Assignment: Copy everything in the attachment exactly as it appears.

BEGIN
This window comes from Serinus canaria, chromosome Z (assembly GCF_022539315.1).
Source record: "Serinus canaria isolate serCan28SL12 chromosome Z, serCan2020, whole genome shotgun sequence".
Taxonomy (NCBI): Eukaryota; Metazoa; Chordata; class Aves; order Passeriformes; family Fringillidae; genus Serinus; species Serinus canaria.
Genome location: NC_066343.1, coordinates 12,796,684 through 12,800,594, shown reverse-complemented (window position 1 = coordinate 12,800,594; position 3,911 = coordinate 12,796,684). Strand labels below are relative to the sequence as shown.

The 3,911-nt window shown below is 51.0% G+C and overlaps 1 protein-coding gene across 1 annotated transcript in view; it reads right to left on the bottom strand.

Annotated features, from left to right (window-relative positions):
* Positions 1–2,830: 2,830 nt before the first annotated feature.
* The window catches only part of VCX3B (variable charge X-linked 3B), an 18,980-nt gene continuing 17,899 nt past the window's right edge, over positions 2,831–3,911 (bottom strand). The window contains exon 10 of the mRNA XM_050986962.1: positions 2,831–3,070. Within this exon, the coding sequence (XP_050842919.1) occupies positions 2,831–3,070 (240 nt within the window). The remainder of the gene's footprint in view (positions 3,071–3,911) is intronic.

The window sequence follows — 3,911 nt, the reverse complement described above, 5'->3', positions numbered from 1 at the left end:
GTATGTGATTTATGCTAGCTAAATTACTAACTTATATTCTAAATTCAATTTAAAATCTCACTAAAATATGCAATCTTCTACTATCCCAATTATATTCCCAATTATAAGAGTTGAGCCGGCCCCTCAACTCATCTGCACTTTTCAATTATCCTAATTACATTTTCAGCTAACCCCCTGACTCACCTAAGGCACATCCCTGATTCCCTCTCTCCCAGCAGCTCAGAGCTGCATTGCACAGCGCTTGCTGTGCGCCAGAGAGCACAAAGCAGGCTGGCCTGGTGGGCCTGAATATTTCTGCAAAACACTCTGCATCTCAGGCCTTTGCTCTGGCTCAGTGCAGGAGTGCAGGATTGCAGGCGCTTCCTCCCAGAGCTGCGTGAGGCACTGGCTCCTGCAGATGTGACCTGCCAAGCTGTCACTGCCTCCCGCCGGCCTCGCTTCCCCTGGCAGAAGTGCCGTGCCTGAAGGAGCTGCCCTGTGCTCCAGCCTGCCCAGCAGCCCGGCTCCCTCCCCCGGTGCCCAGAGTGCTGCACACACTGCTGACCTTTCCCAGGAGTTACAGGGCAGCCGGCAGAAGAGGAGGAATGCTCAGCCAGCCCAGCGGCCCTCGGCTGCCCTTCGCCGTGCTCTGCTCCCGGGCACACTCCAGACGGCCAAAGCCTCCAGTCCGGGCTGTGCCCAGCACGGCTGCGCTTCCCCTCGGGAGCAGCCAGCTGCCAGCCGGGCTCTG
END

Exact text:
This window comes from Serinus canaria, chromosome Z (assembly GCF_022539315.1).
Source record: "Serinus canaria isolate serCan28SL12 chromosome Z, serCan2020, whole genome shotgun sequence".
Taxonomy (NCBI): Eukaryota; Metazoa; Chordata; class Aves; order Passeriformes; family Fringillidae; genus Serinus; species Serinus canaria.
Genome location: NC_066343.1, coordinates 12,796,684 through 12,800,594, shown reverse-complemented (window position 1 = coordinate 12,800,594; position 3,911 = coordinate 12,796,684). Strand labels below are relative to the sequence as shown.

The 3,911-nt window shown below is 51.0% G+C and overlaps 1 protein-coding gene across 1 annotated transcript in view; it reads right to left on the bottom strand.

Annotated features, from left to right (window-relative positions):
* Positions 1–2,830: 2,830 nt before the first annotated feature.
* The window catches only part of VCX3B (variable charge X-linked 3B), an 18,980-nt gene continuing 17,899 nt past the window's right edge, over positions 2,831–3,911 (bottom strand). The window contains exon 10 of the mRNA XM_050986962.1: positions 2,831–3,070. Within this exon, the coding sequence (XP_050842919.1) occupies positions 2,831–3,070 (240 nt within the window). The remainder of the gene's footprint in view (positions 3,071–3,911) is intronic.

The window sequence follows — 3,911 nt, the reverse complement described above, 5'->3', positions numbered from 1 at the left end:
GTATGTGATTTATGCTAGCTAAATTACTAACTTATATTCTAAATTCAATTTAAAATCTCACTAAAATATGCAATCTTCTACTATCCCAATTATATTCCCAATTATAAGAGTTGAGCCGGCCCCTCAACTCATCTGCACTTTTCAATTATCCTAATTACATTTTCAGCTAACCCCCTGACTCACCTAAGGCACATCCCTGATTCCCTCTCTCCCAGCAGCTCAGAGCTGCATTGCACAGCGCTTGCTGTGCGCCAGAGAGCACAAAGCAGGCTGGCCTGGTGGGCCTGAATATTTCTGCAAAACACTCTGCATCTCAGGCCTTTGCTCTGGCTCAGTGCAGGAGTGCAGGATTGCAGGCGCTTCCTCCCAGAGCTGCGTGAGGCACTGGCTCCTGCAGATGTGACCTGCCAAGCTGTCACTGCCTCCCGCCGGCCTCGCTTCCCCTGGCAGAAGTGCCGTGCCTGAAGGAGCTGCCCTGTGCTCCAGCCTGCCCAGCAGCCCGGCTCCCTCCCCCGGTGCCCAGAGTGCTGCACACACTGCTGACCTTTCCCAGGAGTTACAGGGCAGCCGGCAGAAGAGGAGGAATGCTCAGCCAGCCCAGCGGCCCTCGGCTGCCCTTCGCCGTGCTCTGCTCCCGGGCACACTCCAGACGGCCAAAGCCTCCAGTCCGGGCTGTGCCCAGCACGGCTGCGCTTCCCCTCGGGAGCAGCCAGCTGCCAGCCGGGCTCTG